Rolling back U.S.-China tariffs would make the inflation in the U.S. a bit easy, former Treasury secretary says

Rolling back U.S.-China tariffs would make inflation a bit easy

December 2, 2021: -Eliminating tariffs imposed on goods during the worst of the trade war would help the inflation in the U.S., former Treasury Secretary Jacob Lew told CNBC on Tuesday.

“I think that the U.S and China have great differences, and I’ve never thought it should just be regarding negotiating the exchange of one good or another on one side or the other. It should be about a level playing field,” Lew said. He is serving as treasury secretary from 2013 to 2017 during the Obama administration.

He then continued saying, “I’ve thought from the beginning that the tariffs were an ineffective way to deal with their attacks on American consumers. And currently, with inflation being an issue, rolling back tariffs would reduce inflation in the United States.”

Relations amid the Washington and Beijing took a turn for the worse in 2018 when the Trump administration imposed tariffs on billions of dollars worth of Chinese goods, and Beijing retaliated with punitive measures, drawing the sides into a protracted trade war.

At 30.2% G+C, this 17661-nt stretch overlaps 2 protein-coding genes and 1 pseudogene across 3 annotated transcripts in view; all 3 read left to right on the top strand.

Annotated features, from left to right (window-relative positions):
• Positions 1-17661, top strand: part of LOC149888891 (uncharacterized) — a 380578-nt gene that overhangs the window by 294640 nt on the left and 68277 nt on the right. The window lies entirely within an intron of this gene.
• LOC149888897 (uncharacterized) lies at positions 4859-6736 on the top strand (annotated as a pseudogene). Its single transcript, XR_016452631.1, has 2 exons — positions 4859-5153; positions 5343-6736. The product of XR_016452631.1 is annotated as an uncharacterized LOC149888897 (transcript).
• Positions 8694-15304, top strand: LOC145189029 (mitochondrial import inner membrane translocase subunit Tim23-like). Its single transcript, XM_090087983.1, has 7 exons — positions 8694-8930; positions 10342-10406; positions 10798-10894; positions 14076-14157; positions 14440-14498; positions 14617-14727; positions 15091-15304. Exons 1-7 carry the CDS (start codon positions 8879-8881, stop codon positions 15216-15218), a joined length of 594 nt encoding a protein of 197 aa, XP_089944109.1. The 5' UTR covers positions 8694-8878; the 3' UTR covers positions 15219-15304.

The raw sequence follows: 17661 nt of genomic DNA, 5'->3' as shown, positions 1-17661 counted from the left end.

U.S. tariffs on Chinese goods stood at 19.3% on a trade-weighted basis in early 2021, while Chinese tariffs on American products were at nearly 20.7%, according to data compiled by think tank Peterson Institute for International Economics by year.

Before the trade war, U.S. tariffs on Chinese goods were on average 3.1% in 2018, while China’s tariffs on American goods were

nearly at 8%, the data showed.

American businesses bear most of the cost burden from the high tariffs imposed at the height of the U.S.-China trade war, according to a report from Moody’s Investors Service this year.

The rating agency said that U.S. importers absorbed more than 90% of additional costs resulting from the 20% U.S. tariff on Chinese goods. Meaning U.S. importers pay around 18.5% more in the price for a Chinese product subject to that 20% tariff rate, while Chinese exporters receive 1.5% less for the same effect, according to the report.

Worries more than inflation have shot up this year, as energy prices spiked and the ongoing supply chain crisis led to shortages of goods.

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